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Grain from the Land

What is the main characteristic of the holiday of Pesach? At first glance, the answer to this question is simple: It is the Exodus from Egypt! However, if this is so then we are celebrating an event that has not reached an end. It is true that we were released from slavery into freedom, but we did not make it all the way to our land, which was promised to our forefathers. The Exodus created a paradoxical effect of being a nation without any territory. We became a political entity in every way, with government processes, tax collection, covenants and wars, and even a central set of rituals, but without a land of our own. But in spite of this we still recite the Hallel for this release, even though in general “Hallel is not to be said for a miracle that took place outside of the Land of Israel” [Megillah 14a]. The Talmud explains that “until they entered the Land of Israel every land was suitable as a place to sing the praises of G-d. Once the people entered the Land, other lands were no longer suitable.” [ibid].

The initial approval given to singing about the praises of G-d in all the lands can be compared to the process of narrowing down the Divine choice in the book of Genesis. This began with the high status of Adam, the father of humanity, passing through a specific dynasty, until the highest status went specifically to the nation of Israel. There is a universal root as a basis for sanctity of man and a location, but there is a temporary lack of a physical center for sanctity which will shine out over the entire world.

After decades of wandering, the process of the Exodus reaches its completion with the crossing of the Jordan River on the tenth of the month of Nissan. However, the people of Israel still continue to eat manna.  When the manna stops, on the day after the Pesach Sacrifice, the people eat from the grains of the land, as is written in the Haftarah on the first day of the holiday. “And they ate from the grain of the land (“mei’avur ha’aretz“) the day after Pesach, matzot and roasted grain, in the middle of this day. And the manna stopped the next day, when they ate from the grains of the land, and the Children of Israel no longer ate manna. And they ate from the produce of the Land of Canaan that year.” [Joshua 5:11-12]. The simple interpretation of the verse is that “the day after the Pesach” is the fifteenth of Nissan, which is the first day of the Holiday of Matzot.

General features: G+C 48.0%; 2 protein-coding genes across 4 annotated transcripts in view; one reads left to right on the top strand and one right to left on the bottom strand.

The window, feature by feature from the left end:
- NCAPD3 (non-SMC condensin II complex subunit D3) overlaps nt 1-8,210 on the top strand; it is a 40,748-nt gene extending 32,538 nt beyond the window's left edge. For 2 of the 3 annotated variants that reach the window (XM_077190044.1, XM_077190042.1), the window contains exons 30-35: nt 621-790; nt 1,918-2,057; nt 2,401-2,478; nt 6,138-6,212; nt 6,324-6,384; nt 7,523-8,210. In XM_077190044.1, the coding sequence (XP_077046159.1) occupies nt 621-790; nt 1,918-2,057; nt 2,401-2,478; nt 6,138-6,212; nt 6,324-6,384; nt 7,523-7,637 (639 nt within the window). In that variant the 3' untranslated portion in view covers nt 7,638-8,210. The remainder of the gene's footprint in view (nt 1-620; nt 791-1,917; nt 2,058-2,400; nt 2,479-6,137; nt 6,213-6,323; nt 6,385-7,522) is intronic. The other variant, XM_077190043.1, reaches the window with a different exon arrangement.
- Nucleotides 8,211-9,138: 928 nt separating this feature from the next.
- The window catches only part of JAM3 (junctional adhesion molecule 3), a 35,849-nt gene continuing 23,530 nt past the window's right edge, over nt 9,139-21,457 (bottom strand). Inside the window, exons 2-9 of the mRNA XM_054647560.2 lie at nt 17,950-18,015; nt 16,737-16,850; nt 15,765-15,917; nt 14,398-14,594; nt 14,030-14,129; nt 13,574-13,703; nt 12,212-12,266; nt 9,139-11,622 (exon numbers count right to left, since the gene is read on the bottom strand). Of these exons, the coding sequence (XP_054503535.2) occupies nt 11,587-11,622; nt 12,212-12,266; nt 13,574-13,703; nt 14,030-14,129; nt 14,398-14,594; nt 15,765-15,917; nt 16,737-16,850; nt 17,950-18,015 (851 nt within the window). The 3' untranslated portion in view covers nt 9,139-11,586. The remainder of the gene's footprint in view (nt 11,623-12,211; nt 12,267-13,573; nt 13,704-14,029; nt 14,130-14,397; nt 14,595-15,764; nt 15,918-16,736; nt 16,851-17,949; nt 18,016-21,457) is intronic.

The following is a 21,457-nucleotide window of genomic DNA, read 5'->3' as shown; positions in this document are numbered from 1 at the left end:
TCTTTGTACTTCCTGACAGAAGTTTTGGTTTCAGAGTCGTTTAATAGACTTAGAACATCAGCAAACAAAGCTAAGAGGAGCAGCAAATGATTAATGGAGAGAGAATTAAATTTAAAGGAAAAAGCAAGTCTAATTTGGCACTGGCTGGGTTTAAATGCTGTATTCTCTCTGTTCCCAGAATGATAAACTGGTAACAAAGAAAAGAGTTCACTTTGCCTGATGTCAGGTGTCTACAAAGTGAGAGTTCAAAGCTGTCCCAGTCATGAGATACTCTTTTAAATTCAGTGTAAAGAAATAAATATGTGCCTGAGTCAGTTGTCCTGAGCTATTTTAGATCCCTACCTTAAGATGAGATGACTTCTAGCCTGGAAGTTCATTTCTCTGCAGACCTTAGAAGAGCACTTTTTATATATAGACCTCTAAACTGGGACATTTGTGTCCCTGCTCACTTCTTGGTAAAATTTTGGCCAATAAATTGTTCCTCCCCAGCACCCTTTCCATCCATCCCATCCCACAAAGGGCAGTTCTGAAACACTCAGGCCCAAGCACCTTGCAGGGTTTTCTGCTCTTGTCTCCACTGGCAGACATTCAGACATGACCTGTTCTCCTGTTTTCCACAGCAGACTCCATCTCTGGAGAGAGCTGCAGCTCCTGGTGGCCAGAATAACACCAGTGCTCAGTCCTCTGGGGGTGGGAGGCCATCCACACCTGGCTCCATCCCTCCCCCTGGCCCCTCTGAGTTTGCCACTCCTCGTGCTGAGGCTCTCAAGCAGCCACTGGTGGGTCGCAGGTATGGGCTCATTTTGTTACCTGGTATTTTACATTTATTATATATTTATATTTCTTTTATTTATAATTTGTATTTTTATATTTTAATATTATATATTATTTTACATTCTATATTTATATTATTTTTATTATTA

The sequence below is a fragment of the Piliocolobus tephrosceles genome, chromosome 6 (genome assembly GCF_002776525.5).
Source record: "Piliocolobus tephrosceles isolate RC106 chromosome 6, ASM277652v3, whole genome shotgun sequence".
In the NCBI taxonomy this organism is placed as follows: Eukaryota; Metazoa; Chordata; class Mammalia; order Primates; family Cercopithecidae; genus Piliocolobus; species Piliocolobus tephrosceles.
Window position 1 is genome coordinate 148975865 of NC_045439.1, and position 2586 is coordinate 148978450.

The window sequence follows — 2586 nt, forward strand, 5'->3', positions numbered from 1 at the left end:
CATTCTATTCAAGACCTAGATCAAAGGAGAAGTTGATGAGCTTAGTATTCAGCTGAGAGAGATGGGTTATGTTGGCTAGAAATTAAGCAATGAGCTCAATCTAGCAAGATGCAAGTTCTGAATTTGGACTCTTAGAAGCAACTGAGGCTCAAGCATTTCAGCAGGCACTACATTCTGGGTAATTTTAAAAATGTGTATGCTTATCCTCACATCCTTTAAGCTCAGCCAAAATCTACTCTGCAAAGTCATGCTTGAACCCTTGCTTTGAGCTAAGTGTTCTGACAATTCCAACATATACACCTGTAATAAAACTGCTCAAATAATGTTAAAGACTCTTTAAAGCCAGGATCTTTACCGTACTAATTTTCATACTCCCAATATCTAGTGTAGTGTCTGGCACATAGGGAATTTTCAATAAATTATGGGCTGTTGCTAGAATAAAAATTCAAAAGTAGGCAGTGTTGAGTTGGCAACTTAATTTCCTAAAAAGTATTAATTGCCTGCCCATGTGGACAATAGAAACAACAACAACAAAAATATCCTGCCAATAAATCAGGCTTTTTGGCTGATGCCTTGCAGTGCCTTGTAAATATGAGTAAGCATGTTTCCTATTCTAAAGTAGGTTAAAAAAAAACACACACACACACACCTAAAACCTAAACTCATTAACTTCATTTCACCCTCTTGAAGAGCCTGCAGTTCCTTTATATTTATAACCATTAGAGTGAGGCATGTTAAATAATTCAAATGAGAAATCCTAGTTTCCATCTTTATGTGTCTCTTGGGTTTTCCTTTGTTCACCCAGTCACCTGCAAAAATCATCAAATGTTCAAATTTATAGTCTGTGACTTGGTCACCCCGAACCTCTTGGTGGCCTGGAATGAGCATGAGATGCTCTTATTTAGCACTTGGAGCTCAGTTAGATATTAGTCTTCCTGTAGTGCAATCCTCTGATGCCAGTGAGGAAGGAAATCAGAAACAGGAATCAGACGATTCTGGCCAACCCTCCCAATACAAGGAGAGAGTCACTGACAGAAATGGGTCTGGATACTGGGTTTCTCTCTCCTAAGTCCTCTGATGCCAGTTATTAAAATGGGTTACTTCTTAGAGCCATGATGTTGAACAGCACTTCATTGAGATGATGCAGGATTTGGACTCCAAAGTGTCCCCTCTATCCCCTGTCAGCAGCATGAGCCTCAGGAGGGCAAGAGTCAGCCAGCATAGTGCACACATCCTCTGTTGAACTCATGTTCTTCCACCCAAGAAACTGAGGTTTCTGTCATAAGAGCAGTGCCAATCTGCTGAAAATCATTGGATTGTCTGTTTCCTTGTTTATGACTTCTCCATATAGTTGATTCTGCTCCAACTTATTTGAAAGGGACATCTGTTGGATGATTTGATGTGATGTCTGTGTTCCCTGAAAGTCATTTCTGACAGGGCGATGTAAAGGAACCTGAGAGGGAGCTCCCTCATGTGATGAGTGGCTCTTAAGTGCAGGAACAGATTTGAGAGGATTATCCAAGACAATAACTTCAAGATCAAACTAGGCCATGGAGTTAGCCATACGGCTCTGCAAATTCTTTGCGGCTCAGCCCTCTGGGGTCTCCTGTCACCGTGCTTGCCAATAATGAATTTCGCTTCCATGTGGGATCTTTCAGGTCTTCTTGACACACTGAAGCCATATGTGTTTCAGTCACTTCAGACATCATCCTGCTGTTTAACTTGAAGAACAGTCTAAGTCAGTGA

We can conclude that the real entrance into the land, which includes getting sustenance from the grains of the land, took place on the first day of the holiday of Pesach. (This corresponds to the opinion of the author of Responsa Me’il Tzedek, who wrote that one can only perform the mitzva of settling in the Land of Israel by supporting himself from the land.) This implies that the reciting of Hallel on that day is in celebration of the entry onto the land, which gave the final significance to the Exodus from Egypt. Thus, the Holiday of Matzot, which occurs on the fifteenth of the month, is the holiday of entering the land, as opposed to Pesach (a holiday named for the sacrifice), which occurs on the fourteenth and marks when the people left Egypt.

This insight can lead to a better understanding of the words in the Hagadda. “‘Because of this’ [Exodus 13:8] – I can only say this verse when matza and marror (bitter herbs) are lying in front of me.” The word in this verse, “ba’avur,” can be taken to mean “for the ‘avur’” – in order for me to eat the grains of the land, symbolized by matza and marror, G-d did what He did for me and took me out of Egypt.

Source: “AS SHABBAT APPROACHES” – a biweekly column in Shabbat B’Shabbato (Zomet Institute) See: –  Pesach 5775, issue 1569.

Rabbi Oury Cherki

Rav Oury Cherki was born in Algeria in 1959 and grew up in France, and he made Aliyah in 1972. He studied at Merkaz Harav Yeshiva, which was founded by Rav Avraham Yitzchak Kook. He performed his military service in the artillery branch of the IDF. He studied with Rav Tzvi Yehuda Kook, Rav Yehuda Leon Ashkenazi (Manitou), Rav Shlomo Binyamin and Achlag. Rav Cherki heads the Israeli department of Machon Meir, and he is the Director of Brit Olam - the Noahide World Center. He teaches in many places throughout Israel. Rav Cherki is the spiritual leader of the "Beth Yehuda" community in Kiryat Moshe (Jerusalem). He has written many books on Jewish thought and philosophy.

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